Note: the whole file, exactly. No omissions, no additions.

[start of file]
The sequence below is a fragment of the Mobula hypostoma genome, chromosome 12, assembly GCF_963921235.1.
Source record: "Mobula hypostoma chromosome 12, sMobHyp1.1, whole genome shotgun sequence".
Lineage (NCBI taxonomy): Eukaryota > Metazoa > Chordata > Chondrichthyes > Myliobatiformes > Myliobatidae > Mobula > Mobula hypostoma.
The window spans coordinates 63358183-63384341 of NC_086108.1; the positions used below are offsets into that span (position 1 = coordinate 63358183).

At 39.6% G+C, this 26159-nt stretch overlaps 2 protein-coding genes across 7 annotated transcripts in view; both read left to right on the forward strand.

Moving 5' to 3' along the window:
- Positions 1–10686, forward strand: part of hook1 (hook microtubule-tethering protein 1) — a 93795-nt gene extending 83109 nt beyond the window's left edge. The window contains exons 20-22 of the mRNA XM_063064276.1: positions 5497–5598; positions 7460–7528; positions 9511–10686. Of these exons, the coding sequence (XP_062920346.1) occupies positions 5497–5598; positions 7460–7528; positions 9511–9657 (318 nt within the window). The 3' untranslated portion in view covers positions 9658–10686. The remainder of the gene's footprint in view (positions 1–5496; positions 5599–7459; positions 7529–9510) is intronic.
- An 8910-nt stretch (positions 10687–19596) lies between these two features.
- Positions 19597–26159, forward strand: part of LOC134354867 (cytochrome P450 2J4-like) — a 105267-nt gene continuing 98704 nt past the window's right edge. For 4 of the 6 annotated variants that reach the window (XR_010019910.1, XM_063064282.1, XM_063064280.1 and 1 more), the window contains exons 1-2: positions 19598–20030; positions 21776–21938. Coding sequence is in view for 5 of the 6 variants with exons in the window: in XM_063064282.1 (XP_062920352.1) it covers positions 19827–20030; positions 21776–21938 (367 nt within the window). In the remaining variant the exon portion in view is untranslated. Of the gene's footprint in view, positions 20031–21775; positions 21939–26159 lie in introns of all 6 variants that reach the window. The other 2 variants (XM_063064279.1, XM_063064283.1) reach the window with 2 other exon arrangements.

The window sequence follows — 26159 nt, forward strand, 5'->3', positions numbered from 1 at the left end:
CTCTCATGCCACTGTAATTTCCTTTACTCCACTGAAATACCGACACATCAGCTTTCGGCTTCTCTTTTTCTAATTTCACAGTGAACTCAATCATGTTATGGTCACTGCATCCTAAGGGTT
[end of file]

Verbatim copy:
The sequence below is a fragment of the Mobula hypostoma genome, chromosome 12, assembly GCF_963921235.1.
Source record: "Mobula hypostoma chromosome 12, sMobHyp1.1, whole genome shotgun sequence".
Lineage (NCBI taxonomy): Eukaryota > Metazoa > Chordata > Chondrichthyes > Myliobatiformes > Myliobatidae > Mobula > Mobula hypostoma.
The window spans coordinates 63358183-63384341 of NC_086108.1; the positions used below are offsets into that span (position 1 = coordinate 63358183).

At 39.6% G+C, this 26159-nt stretch overlaps 2 protein-coding genes across 7 annotated transcripts in view; both read left to right on the forward strand.

Moving 5' to 3' along the window:
- Positions 1–10686, forward strand: part of hook1 (hook microtubule-tethering protein 1) — a 93795-nt gene extending 83109 nt beyond the window's left edge. The window contains exons 20-22 of the mRNA XM_063064276.1: positions 5497–5598; positions 7460–7528; positions 9511–10686. Of these exons, the coding sequence (XP_062920346.1) occupies positions 5497–5598; positions 7460–7528; positions 9511–9657 (318 nt within the window). The 3' untranslated portion in view covers positions 9658–10686. The remainder of the gene's footprint in view (positions 1–5496; positions 5599–7459; positions 7529–9510) is intronic.
- An 8910-nt stretch (positions 10687–19596) lies between these two features.
- Positions 19597–26159, forward strand: part of LOC134354867 (cytochrome P450 2J4-like) — a 105267-nt gene continuing 98704 nt past the window's right edge. For 4 of the 6 annotated variants that reach the window (XR_010019910.1, XM_063064282.1, XM_063064280.1 and 1 more), the window contains exons 1-2: positions 19598–20030; positions 21776–21938. Coding sequence is in view for 5 of the 6 variants with exons in the window: in XM_063064282.1 (XP_062920352.1) it covers positions 19827–20030; positions 21776–21938 (367 nt within the window). In the remaining variant the exon portion in view is untranslated. Of the gene's footprint in view, positions 20031–21775; positions 21939–26159 lie in introns of all 6 variants that reach the window. The other 2 variants (XM_063064279.1, XM_063064283.1) reach the window with 2 other exon arrangements.

The window sequence follows — 26159 nt, forward strand, 5'->3', positions numbered from 1 at the left end:
CTCTCATGCCACTGTAATTTCCTTTACTCCACTGAAATACCGACACATCAGCTTTCGGCTTCTCTTTTTCTAATTTCACAGTGAACTCAATCATGTTATGGTCACTGCATCCTAAGGGTT